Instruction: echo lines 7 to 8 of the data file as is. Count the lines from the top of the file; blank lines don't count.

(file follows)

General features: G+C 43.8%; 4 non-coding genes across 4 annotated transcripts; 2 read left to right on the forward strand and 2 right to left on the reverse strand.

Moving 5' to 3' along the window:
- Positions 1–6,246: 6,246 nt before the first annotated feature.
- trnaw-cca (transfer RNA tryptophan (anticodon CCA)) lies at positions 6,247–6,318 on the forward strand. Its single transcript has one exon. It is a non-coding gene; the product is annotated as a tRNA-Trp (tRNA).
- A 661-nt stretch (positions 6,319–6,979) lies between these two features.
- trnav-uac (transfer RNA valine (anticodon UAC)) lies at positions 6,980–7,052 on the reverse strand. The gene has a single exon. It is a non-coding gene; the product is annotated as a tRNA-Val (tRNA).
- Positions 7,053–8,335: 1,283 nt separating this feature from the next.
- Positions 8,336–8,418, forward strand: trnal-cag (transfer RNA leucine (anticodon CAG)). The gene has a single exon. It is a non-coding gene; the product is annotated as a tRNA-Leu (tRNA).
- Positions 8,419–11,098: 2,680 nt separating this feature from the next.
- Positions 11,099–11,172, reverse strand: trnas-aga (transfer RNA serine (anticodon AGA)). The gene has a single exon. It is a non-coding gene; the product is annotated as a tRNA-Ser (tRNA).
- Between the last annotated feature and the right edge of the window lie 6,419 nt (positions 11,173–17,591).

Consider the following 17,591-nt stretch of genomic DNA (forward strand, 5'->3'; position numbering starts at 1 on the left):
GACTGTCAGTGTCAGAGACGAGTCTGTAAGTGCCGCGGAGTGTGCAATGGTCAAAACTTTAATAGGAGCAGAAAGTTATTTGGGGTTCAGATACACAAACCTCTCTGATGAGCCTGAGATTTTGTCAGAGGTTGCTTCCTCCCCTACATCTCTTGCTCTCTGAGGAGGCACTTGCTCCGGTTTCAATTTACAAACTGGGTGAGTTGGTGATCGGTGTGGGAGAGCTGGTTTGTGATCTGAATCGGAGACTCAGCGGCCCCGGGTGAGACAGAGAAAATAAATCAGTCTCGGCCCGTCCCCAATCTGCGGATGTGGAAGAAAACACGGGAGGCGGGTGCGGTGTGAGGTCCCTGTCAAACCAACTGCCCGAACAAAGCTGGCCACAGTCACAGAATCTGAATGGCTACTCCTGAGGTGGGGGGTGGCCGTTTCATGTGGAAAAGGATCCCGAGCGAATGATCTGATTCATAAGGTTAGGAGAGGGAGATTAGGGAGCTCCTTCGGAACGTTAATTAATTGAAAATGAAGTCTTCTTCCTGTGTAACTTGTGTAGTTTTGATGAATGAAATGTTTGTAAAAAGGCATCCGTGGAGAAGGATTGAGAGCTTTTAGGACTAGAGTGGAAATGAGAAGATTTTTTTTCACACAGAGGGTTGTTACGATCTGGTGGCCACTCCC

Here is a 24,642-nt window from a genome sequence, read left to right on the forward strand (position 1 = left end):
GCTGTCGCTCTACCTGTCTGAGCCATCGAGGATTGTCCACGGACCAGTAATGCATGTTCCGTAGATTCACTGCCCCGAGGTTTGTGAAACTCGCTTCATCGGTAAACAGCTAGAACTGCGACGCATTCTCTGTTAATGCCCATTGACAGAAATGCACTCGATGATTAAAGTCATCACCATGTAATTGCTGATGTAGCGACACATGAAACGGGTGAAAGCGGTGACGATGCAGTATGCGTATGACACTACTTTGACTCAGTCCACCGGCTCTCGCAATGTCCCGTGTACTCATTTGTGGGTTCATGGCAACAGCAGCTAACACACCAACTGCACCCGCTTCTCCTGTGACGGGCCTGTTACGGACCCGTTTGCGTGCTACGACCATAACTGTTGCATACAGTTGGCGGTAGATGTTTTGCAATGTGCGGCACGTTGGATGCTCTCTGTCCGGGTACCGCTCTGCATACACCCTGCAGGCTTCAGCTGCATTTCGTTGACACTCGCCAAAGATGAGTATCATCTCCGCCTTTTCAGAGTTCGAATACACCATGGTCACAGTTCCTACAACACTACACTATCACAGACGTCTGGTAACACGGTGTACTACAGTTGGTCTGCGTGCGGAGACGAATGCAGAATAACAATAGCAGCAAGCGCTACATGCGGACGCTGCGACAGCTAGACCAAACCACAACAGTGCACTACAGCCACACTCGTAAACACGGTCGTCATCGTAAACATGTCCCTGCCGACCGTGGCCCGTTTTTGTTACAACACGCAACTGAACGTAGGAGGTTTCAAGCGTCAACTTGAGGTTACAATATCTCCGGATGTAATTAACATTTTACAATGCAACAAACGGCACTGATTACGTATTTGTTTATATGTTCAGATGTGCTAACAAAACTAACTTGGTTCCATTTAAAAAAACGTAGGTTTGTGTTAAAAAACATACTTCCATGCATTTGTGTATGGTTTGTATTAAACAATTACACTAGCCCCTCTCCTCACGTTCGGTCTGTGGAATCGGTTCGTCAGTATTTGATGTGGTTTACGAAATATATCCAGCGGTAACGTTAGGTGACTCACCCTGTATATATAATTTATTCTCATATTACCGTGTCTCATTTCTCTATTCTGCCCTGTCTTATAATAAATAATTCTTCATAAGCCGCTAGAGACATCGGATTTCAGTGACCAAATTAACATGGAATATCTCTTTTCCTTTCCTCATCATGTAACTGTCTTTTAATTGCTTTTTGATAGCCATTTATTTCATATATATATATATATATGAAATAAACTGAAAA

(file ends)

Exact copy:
- Positions 7,053–8,335: 1,283 nt separating this feature from the next.
- Positions 8,336–8,418, forward strand: trnal-cag (transfer RNA leucine (anticodon CAG)). The gene has a single exon. It is a non-coding gene; the product is annotated as a tRNA-Leu (tRNA).